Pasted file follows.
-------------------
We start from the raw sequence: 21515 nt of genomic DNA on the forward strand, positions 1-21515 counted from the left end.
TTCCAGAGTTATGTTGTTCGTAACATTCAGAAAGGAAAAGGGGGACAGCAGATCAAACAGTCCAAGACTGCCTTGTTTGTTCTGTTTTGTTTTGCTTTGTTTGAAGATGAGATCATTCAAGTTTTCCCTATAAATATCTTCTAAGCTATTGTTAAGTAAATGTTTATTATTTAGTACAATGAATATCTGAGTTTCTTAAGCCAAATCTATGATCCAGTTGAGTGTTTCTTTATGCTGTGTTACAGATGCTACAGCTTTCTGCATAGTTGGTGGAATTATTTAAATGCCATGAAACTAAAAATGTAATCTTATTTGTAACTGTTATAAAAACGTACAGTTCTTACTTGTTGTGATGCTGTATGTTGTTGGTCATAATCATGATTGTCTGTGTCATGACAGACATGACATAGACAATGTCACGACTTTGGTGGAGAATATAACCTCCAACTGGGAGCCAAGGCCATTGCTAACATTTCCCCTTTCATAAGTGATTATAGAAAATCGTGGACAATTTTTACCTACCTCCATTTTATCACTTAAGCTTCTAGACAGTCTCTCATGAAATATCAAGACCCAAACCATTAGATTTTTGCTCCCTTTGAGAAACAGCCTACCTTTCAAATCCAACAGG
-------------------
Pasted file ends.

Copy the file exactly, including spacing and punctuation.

We start from the raw sequence: 21515 nt of genomic DNA on the forward strand, positions 1-21515 counted from the left end.
TTCCAGAGTTATGTTGTTCGTAACATTCAGAAAGGAAAAGGGGGACAGCAGATCAAACAGTCCAAGACTGCCTTGTTTGTTCTGTTTTGTTTTGCTTTGTTTGAAGATGAGATCATTCAAGTTTTCCCTATAAATATCTTCTAAGCTATTGTTAAGTAAATGTTTATTATTTAGTACAATGAATATCTGAGTTTCTTAAGCCAAATCTATGATCCAGTTGAGTGTTTCTTTATGCTGTGTTACAGATGCTACAGCTTTCTGCATAGTTGGTGGAATTATTTAAATGCCATGAAACTAAAAATGTAATCTTATTTGTAACTGTTATAAAAACGTACAGTTCTTACTTGTTGTGATGCTGTATGTTGTTGGTCATAATCATGATTGTCTGTGTCATGACAGACATGACATAGACAATGTCACGACTTTGGTGGAGAATATAACCTCCAACTGGGAGCCAAGGCCATTGCTAACATTTCCCCTTTCATAAGTGATTATAGAAAATCGTGGACAATTTTTACCTACCTCCATTTTATCACTTAAGCTTCTAGACAGTCTCTCATGAAATATCAAGACCCAAACCATTAGATTTTTGCTCCCTTTGAGAAACAGCCTACCTTTCAAATCCAACAGG